Unions march ahead in troubled times

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SEE THE VIDEO: Norway’s labour movement attracted thousands of supporters on May 1st who turned out for rallies and parades around the country. In Oslo, an estimated 10,000 marched through the city, backed by membership growth spurred by labour conflicts and rising unemployment.

May Day 2016 in Oslo from newsinenglish.no on Vimeo.

As at other rallies and parades held nationwide, Sunday’s demonstration began with a moment of silence to honour 11 oil and offshore workers who didn’t make it home on Friday. They were killed along with two pilots when the helicopter carrying them from a North Sea oil field crashed near Bergen, where flags also flew at half-staff through the weekend.

Turnouts were nonetheless impressive, but union officials didn’t seem surprised. Two of Norway’s biggest union federations have gained hundreds of new members so far this year, growth tied directly to troubled times and more labour conflicts. Frightened by the prospect of unemployment, many simply feel there’s strength in numbers.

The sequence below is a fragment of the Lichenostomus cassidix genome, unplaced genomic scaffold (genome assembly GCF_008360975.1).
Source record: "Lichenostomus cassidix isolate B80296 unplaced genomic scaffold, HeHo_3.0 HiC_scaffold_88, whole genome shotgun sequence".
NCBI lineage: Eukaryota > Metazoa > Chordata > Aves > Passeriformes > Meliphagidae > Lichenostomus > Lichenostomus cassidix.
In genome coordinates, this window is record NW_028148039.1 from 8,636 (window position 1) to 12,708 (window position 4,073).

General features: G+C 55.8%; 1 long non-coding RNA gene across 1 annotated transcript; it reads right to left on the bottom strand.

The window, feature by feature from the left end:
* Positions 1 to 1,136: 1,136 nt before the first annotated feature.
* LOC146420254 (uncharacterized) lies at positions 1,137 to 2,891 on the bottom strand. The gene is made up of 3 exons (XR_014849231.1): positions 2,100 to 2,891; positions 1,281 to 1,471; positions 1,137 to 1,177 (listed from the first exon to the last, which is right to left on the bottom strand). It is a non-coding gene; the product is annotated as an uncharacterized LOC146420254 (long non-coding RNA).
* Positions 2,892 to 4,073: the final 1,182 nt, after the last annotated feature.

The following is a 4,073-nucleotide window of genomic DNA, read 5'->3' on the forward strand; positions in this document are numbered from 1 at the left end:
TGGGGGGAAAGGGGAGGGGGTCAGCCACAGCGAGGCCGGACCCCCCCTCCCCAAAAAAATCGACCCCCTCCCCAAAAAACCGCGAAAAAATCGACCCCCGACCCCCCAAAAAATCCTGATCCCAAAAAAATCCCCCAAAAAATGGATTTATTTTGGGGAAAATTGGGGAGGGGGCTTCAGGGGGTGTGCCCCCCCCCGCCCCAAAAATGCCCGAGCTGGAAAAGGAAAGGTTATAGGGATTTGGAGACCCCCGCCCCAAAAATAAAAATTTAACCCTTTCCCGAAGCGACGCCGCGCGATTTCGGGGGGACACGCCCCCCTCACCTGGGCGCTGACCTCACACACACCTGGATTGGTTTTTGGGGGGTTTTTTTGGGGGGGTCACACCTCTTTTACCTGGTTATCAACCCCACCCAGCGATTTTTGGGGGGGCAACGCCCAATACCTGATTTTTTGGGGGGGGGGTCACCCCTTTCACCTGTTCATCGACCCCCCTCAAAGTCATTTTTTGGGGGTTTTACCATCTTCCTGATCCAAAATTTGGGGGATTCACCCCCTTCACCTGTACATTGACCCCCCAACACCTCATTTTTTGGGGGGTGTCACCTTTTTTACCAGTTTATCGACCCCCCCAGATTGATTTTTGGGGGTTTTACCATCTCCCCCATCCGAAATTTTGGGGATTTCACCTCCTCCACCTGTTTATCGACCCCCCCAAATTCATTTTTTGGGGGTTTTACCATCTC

Oslo’s parade also featured an international contingent of marchers on Sunday, demanding everything from pensions for Spanish seafarers, to a boycott of Israel because of the Palestinian conflict, to the creation  of more climate-friendly jobs. Banners carried during the lengthy parade, which stretched down Karl Johans Gate in Oslo, also complained about Norway’s rising unemployment rate, urged ongoing battles against racism and right-wing extremism, called for the reopening of Aker Sykehus (Hospital) in Oslo and a halt to privatization.

PHOTOS, VIDEO and TEXT: newsinenglish.no